09/17/2020, 16.02
TURKEY
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International criticism over the arrest of scores of Turkish lawyers

The authorities accuse the lawyers of supporting the Gülen network, which has been blamed for the 2016 failed coup.  In fact, the lawyers’ offence was doing their job representing their clients. For HRW, it is dangerous to equate “lawyers with the profile of those they are defending”. The International Commission of Jurists (ICJ) also expressed concern.

Ankara (AsiaNews/Agencies) – Human rights organisations and Turkish and international lawyers’ groups have slammed the arrest of scores of lawyers in Turkey, whose "fault" is to carry out their duty representing people accused of involvement in the failed coup of the summer of 2016.

Last week, the Ankara State Prosecutor’s Office ordered the detention of 60 people, including 48 lawyers and others in the legal sector, accused of supporting the network of the Islamic preacher Fethullah Gülen, considered the coup’s mastermind.

According to the charge sheet, the suspects were part of a structure within the Gülenist network which sought to “steer investigations in favour of the group under the guise of attorney activities”, the Prosecutor’s Office said in a statement.

Yesterday all the lawyers arrested, except one, remained in custody and were questioned on several occasions about their relationships to colleagues and clients.

“Equating lawyers with the profile of those they are defending is a really, really dangerous path to go down, and it absolutely contravenes the principles of what the role and function of a lawyer is,” Emma Sinclair-Webb, Turkey director for Human Rights Watch (HRW), told Al-Monitor.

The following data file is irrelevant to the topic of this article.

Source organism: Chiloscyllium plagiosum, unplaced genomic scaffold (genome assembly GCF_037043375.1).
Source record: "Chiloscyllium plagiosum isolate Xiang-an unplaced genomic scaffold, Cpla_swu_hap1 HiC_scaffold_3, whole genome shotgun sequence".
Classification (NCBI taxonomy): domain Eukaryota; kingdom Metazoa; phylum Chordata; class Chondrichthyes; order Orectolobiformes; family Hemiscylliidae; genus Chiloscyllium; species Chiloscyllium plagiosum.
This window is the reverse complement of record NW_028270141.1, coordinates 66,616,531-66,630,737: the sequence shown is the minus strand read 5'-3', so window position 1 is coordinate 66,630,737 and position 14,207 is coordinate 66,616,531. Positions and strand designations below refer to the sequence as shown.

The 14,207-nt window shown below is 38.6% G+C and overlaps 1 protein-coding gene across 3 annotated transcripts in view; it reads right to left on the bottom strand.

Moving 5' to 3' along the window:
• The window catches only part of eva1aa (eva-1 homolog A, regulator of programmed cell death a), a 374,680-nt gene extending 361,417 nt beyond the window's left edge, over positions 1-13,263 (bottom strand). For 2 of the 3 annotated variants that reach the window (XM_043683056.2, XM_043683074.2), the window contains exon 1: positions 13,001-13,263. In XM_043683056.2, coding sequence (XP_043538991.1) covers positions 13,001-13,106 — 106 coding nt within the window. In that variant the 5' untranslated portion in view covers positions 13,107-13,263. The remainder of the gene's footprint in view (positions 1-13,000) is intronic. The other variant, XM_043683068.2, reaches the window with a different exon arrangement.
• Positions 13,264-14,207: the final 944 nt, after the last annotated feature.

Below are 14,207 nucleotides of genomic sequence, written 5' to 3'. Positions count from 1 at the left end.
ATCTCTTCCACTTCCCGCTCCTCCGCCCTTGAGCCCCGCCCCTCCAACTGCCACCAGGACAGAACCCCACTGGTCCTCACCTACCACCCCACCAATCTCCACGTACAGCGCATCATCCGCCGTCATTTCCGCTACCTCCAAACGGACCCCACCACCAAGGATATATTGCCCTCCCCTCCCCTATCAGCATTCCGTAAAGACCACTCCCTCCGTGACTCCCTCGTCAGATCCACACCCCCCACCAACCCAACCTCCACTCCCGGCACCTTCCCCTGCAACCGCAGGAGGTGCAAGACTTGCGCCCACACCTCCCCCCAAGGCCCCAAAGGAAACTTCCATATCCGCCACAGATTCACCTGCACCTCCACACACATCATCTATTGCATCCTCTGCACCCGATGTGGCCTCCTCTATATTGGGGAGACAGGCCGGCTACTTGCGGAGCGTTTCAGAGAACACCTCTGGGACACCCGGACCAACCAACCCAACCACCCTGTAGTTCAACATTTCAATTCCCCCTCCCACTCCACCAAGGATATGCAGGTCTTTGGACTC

According to HRW, the lawyers are being held in small and poorly ventilated cells, at risk of contagion from the SARS-CoV-2 virus, at a time of when the COVID-19 outbreak is spreading in Ankara.

The Ankara Bar Association released a statement Tuesday alleging that the lawyers’ rights had been violated during their arrest.

The Istanbul Bar Association described the arrests as intimidation, related to the execution of their duties as lawyers, which is to represent their clients accused of Gülen links.

“A lawyer cannot be identified with their client,” the association said. “Intimidation which hopes to restrict the lawyers’ duty ... will impact the public as much as lawyers and gradually destroy confidence in justice.”

The International Commission of Jurists (ICJ) also expressed concern, saying the arrests breached Turkey’s obligations under international human rights law.

“Lawyers should never be arrested or sanctioned for representing their clients, or identified with their clients causes,” said Roisin Pillay, Director of the ICJ Europe and Central Asia Programme.

This attack against lawyers is not the first of its kind in Turkey, where numerous lawyers are on a hunger strike to protest violations and abuses.

In late August, Ebru Timitik succumbed after almost 250 days on hunger strike in prison. She had been convicted of belonging to a terrorist organisation.

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